láb+a "his/her leg" → lábá+t(acc.), kez+e "his/her hand" →kezé+t (acc.)

part of the stem lapát "shovel", pecsét "stamp"


• Without a possessive suffix: apát may be "abbot" (nom.) or "father" (acc.).• With a possessive suffix: sörét may be "pellet" (nom.) or "his/her beer" (acc.); szemét may be "waste/garbage" (nom.) or "his/her

eye[s]" (acc.); menyét may be "weasel" (nom.) or "his/her daughter-in-law" (acc.).

-ót accusative of aword ending in ó

takaró+t "blanket", metró+t"underground/subway"

accusative of aword ending in o

allegro → allegró+t, Oslo →Osló+t

mostly foreign words in Hungarian

part of the stem kompót "preserved fruit" spenót"spinach"

in the case of a handful of words

Page 14: Hungarian Noun Phrase

Hungarian noun phrase 14

-ot the accusative of aword ending in aconsonant

rab+ot "prisoner", pad+ot"bench"

the most common case

the wrongly speltaccusative form ofwords ending in o

*allegrot, *Oslot (they should bewritten like above, with longfinal ó before t)

mostly foreign words in Hungarian

part of the stem bot "stick", állapot "state" or"condition", gyapot "cotton"

these three words and their compounds

Homonymy may also arise between accusative nouns and verbs, e.g. választ may mean "answer" (n, acc.) or "s/hechooses/elects" and nevet may mean "name" (n, acc., from név) or "s/he laughs".The accusative of terem ("room"/"hall") is termet (see vowel-dropping) instead of the regular teremet (which couldcome from tér with vowel-shortening, meaning "my square", acc.). On the other hand, teremt means "s/he creates".Termet is another homonymy as it may be another word in the nominative ("stature"). – This latter bunch ofexamples shows eloquently that knowing stem types and recognizing them are essential for interpreting a Hungarianword correctly.

Other noun endings

Suffix Meaning Example Meaning of theexample

"Case" name


of(morphologically identicalwith the nominative or thedative case)


of the flat/apartment Genitive case

-képp(en) as, by way of lakásképp,lakásképpen

by way of aflat/apartment, as aflat/apartment

Formal case

-onként/(-anként)/-enként/-önként/-nként per, by lakásonként per flat/apartment, byflat/apartment

Distributive case


together with (restricted inuse)


together with theflat/apartment

Sociative case

-ott/(-att)/-ett/-ött/-t in (only for some Hungariantown/city names)

(Győr)ött/(Pécs)ett in Győr/in Pécs Locative case

-onta/(-anta)/-ente/-önte every xxx (only fortime-related words)

(nap)onta daily Distributive-temporalcase

-kor at (only for time-related words) (hat)kor at six Temporal case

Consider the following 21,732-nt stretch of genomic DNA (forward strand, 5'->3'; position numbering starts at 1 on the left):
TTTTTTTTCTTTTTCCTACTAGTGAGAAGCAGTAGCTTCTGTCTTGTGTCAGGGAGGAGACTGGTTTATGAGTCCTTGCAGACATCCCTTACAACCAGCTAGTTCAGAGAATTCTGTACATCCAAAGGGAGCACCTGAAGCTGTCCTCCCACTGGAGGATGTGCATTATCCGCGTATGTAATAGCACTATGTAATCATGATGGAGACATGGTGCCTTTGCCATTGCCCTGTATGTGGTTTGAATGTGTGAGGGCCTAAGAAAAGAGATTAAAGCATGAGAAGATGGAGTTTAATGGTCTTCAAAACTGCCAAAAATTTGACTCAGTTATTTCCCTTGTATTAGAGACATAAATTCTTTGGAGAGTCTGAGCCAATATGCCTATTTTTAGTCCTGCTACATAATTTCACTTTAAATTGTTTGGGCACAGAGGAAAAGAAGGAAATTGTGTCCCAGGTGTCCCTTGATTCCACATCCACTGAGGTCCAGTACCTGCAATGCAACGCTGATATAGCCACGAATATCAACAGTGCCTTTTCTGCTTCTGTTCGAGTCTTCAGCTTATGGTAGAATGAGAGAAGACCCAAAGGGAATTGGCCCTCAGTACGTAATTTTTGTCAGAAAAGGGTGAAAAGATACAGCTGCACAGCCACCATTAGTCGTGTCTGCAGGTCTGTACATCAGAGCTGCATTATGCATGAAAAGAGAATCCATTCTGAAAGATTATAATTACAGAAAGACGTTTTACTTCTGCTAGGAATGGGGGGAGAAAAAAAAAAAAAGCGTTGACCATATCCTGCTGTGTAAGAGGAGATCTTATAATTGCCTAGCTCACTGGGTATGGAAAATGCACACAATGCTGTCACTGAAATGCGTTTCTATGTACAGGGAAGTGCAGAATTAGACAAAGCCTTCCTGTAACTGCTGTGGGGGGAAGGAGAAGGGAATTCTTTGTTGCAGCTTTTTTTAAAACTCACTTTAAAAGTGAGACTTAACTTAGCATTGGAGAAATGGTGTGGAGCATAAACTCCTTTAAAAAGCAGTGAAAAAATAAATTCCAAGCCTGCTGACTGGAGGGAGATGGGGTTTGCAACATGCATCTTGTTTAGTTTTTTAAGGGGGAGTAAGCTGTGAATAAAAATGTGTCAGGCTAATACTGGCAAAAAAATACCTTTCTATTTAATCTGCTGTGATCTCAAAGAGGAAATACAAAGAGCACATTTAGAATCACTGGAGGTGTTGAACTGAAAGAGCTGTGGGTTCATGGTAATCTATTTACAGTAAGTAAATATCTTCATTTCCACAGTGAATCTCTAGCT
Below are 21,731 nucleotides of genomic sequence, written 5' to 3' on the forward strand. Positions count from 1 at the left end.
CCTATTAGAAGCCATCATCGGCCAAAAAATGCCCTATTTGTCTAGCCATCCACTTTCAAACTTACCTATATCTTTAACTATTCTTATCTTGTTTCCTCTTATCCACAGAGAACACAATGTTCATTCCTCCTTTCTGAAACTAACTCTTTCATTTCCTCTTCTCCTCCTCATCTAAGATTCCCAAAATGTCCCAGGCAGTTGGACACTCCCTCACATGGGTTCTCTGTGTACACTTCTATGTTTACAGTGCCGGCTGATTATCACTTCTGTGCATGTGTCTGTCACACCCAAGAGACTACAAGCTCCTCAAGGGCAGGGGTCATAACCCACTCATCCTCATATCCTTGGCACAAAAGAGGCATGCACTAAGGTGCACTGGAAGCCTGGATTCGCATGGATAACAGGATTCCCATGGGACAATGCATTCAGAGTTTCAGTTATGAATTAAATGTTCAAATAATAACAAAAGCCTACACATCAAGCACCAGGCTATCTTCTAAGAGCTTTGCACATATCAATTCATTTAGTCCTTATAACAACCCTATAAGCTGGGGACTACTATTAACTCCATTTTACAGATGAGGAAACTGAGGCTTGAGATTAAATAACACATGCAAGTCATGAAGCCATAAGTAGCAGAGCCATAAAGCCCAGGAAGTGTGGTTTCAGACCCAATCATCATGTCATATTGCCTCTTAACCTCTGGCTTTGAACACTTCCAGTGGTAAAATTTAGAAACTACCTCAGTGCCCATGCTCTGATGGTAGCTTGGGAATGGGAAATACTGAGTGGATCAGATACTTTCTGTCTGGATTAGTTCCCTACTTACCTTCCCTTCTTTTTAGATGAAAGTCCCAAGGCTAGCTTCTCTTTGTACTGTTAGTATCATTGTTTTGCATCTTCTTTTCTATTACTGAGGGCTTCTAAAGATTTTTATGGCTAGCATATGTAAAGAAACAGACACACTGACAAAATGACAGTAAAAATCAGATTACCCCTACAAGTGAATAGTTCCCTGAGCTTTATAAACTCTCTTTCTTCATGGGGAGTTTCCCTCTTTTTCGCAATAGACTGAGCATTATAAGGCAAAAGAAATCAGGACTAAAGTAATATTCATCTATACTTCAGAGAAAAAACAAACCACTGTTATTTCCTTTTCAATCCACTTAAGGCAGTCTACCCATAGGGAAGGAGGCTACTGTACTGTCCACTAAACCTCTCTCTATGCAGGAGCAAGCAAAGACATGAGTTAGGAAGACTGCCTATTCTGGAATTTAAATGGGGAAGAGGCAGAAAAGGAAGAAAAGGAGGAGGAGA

Notes:• For more examples of the endings, refer to the article List of grammatical cases.• The special status of the genitive case can be illustrated with the following example: "the key of the

flat/apartment" is a lakás kulcsa or a lakásnak a kulcsa (nominative or dative case). The case marking is on thepossessed object rather than the possessor.

Page 15: Hungarian Noun Phrase

Hungarian noun phrase 15

Incorrect classificationsThe following endings are sometimes counted as cases, but are in fact derivational suffixes, see Adjectives andadverbs

Suffix Meaning Example Meaning of the example "Case" name

-an/-en/-n (rövid)en briefly "Modal-essive case" #1

-lag/-leg lakásilag as far as a flat/apartment is concerned "Modal-essive case" #2

-szor/-szer/-ször (három)szor three times "Multiplicative case"

Slight noun irregularities

a/e/o/ö lengthening before suffixesWords ending in a, e, o or ö become lengthened before most suffixes:

Nominative Suffixed forms


almát almák* almám* almának almával almáért almává almáig almául

almában almán almánál almába almára almához almából almáról almától


körtét körték* körtém* körtének körtével körtéért körtévé körtéig körtéül

körtében körtén körténél körtébe körtére körtéhez körtéből körtéről körtétől

Oslo Oslót Oslók* Oslóm* Oslónak Oslóval Oslóért Oslóvá Oslóig Oslóul

Oslóban Oslón Oslónál Oslóba Oslóra Oslóhoz Oslóból Oslóról Oslótól

Malmö Malmőt Malmők* Malmőm* Malmőnek Malmővel Malmőért Malmővé Malmőig Malmőül

Malmőben Malmőn Malmőnél Malmőbe Malmőre Malmőhöz Malmőből Malmőről Malmőtől

The asterisk means that almák/körték (the plural) and almám/körtém (the possessive forms) can be suffixed further,e.g. almákat, almáknak etc., almámat, almádat, almáját etc., almáimat, almáidat, almáit etc., almámnak, almádnak,almájának etc.Those cases with small letters can be formed, but they are not meaningful, unless figuratively (e. g. Oslók lit. means"Oslos", but naturally Oslo doesn't have plural, although the case technically can be formed; Oslóul means "as anOslo", which is also dubious).The suffix -ként is an exception as it doesn't lengthen the a/e, e.g. almaként, körteként. Compounds don't lengthenthe vowel, either, e.g. almalé, körtelé ("apple/pear juice").Otherwise, this rule extends to all nouns and adjectives, e.g. Coca-Cola → Coca-Colát, Coca-Colának etc.Short o and ö endings only occur with foreign words (like Oslo and Malmö above) since Hungarian orHungarianized words lengthen these vowels at the end of the word, e.g. euró, metró, videó, sztereó, fotó, diszkó etc.

Page 16: Hungarian Noun Phrase

Hungarian noun phrase 16

a link vowelCertain back-vowel nouns, e.g. ház ("house"), always use the vowel a as a link vowel where the link vowel is usually-o/-e/-ö, except with the superessive case -on/-en/-ön/-n.The link vowel -o/(-a)/-e/-ö occurs with the following suffixes:• -ok/(-ak)/-ek/-ök/-k for noun plurals, e.g. házak ("houses")• -om/(-am)/-em/-öm/-m for 1st singular possessive, e.g. házam ("my house")• -od/(-ad)/-ed/-öd/-d for 2nd singular possessive, e.g. házad ("your (singular) house")• -otok/(-atok)/-etek/-ötök/-tok/-tek/-tök for 2nd plural possessive, e.g. házatok ("your (plural) house")• -ot/(-at)/-et/-öt/-t for accusative case, e.g. házat ("house")• -onként/(-anként)/-enként/-önként/-nként, e.g. házanként ("per house")• -ostul/(-astul)/-estül/-östül/-stul/-stül, e.g. házastul ("together with the house")• -odik/(-adik)/-edik/-ödik for ordinal numbers, e.g. nyolcadik ("the eighth")• -od/(-ad)/-ed/-öd for fractional numbers, e.g. nyolcad ("an eighth")• -os/(-as)/-es/-ös for adjectival numbers, e.g. nyolcas ("number eight")• -onta/(-ante)/-ente/-önte for distributive occasions, e.g. nyaranta ("every summer", from nyár "summer")Theoretical:• -ott/(-att)/-ett/-ött/-t for positionThis irregularity sometimes help differentiate between otherwise homonymous verbs and nouns: